He also mixes in a Fourth Amendment argument, claiming that the search violated his Fourth Amendment rights. Here’s the problem with that: If a defendant’s Fourth Amendment rights are violated, the remedy is to file a pre-trial motion to suppress the evidence. This happens after the indictment. Nobody gets a special master if they think a Fourth Amendment error occurred.
A question from the comments:
Basically, the court has called for a response from the DOJ and set a hearing for September. I suspect the issue will be moot soon because the DOJ has indicated a review of the documents taken from Mar-a-Lago has already occurred. What Trump should have done is file a motion for a preliminary injunction on Aug. 8, the day of the search, if he really wanted to prevent material from getting to the FBI. (I generally don’t like trying to predict what will happen at a hearing because you never really know what a judge will do. They often get it wrong, which is why appeals sometimes succeed.)
Trump’s attitude toward executive privilege is similar to his attitude toward the election fraud claims
No matter how many times Trump lost in court over his election fraud claims, and no matter how many times he was told by people like his own Attorney General Bill Barr and White House counsel that there was no fraud and he lost the election, he insisted that he won the election and there was widespread fraud.
Why Consequences Don’t Matter
This is from one of the TV lawyers I talked about in last week’s blog post:
“Trump has never suffered any actual consequences” or the common corollary, “Trump keeps breaking laws because the legal system is corrupt or failing” are what Yale professor Timothy Snyder calls an “Internet trigger” and I’ve called a “rage-inducing simplification.”
Simplifications take a complex situation and boil it down to something that seems true and perhaps has some truth in it, but is not true. Rage-inducing simplifications trigger rage. Snyder defines an Internet trigger as something a person sees on the Internet, feels triggered by, and repeats. (For more on that, and why these kinds of untruths are a danger to democracy, see this post.)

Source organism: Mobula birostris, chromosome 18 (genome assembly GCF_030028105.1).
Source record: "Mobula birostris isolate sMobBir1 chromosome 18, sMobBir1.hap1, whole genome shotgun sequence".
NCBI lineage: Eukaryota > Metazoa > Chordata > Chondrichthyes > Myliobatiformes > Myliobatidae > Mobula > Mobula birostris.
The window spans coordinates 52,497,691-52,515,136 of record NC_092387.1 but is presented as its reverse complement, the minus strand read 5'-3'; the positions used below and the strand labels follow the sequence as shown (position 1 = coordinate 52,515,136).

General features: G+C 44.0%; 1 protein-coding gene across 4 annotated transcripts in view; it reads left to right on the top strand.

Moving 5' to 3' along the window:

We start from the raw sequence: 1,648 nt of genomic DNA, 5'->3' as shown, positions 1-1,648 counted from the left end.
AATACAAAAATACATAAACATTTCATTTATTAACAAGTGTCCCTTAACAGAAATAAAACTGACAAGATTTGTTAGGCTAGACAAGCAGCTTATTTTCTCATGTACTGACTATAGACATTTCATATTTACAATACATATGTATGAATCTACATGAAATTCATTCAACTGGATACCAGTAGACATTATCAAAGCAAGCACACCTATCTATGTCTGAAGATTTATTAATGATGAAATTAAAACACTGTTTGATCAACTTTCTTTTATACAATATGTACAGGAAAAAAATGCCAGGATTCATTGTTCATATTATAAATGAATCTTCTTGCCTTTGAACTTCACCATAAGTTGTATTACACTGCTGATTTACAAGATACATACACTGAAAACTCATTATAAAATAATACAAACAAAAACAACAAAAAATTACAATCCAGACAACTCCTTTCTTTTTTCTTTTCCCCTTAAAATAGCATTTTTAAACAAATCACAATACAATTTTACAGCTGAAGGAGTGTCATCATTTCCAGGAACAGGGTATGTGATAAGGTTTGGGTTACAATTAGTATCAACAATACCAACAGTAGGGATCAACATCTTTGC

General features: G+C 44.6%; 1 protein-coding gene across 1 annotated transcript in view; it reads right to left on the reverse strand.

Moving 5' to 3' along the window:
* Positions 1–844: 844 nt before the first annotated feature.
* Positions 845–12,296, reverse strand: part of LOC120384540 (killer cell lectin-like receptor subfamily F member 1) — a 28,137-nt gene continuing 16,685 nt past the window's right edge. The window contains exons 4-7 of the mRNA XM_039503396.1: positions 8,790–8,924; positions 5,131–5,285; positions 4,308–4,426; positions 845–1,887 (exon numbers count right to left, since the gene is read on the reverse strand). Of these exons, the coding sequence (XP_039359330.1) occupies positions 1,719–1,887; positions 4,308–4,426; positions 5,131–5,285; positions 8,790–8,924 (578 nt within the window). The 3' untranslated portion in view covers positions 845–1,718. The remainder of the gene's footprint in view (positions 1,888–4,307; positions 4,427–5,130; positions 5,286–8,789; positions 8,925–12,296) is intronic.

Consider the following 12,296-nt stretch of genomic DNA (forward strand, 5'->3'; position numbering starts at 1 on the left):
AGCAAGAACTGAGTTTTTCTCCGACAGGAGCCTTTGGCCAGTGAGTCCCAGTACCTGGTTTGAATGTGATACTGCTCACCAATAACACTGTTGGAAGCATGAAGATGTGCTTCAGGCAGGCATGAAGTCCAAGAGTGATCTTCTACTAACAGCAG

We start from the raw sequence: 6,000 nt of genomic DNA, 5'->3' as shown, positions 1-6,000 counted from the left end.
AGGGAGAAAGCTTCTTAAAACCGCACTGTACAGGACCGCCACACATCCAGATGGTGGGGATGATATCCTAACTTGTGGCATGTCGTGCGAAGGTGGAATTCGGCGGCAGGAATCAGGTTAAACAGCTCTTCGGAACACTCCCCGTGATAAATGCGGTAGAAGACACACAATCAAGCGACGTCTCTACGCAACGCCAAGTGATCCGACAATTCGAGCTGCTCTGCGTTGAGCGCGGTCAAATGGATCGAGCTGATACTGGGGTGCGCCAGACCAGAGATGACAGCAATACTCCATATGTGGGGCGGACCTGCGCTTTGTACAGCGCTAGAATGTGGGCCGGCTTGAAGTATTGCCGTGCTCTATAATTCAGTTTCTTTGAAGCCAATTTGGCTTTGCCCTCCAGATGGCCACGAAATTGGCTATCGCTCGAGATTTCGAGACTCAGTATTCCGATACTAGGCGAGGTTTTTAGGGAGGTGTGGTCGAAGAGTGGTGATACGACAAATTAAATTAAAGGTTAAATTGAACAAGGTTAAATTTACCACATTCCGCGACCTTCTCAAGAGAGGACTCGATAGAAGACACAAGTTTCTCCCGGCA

The implication is that Trump breaks laws because there haven’t been enough consequences. This in turn implies that (1) more consequences will solve the problem and (2) Trump breaks laws because of a failure in the criminal justice system. Like this:
A sampling of the actual consequences Trump has suffered (this is not a complete list):
- Two impeachments
- Losing all those election fraud cases
- Being driven from office despite every attempt to remain, including inciting a violent insurrection
- The Trump Organization is currently under indictment and facing trial.
- The Trump Organization’s CFO recently pleaded guilty to 15 felony counts and admitted he failed to pay taxes on $1.7 million in income, including luxury perks such as rent and utilities for a Manhattan apartment, leases for a pair of Mercedes-Benz cars and private school tuition for his grandchildren.
- The Trump Foundation was found guilty of cheating and Trump was forced to pay $2 million and the foundation was dismantled.
- Trump University settled fraud charges by agreeing to pay $25 million to victims.
- Trump is currently the target of three criminal investigations, all three of which are at the grand jury stage: The Georgia investigation, the DOJ probe into the Jan. 6 insurrection, and the stolen-documents case. Simply being accused of mishandling classified documents (she didn’t) was enough to cause Hillary Clinton to lose the 2016 election.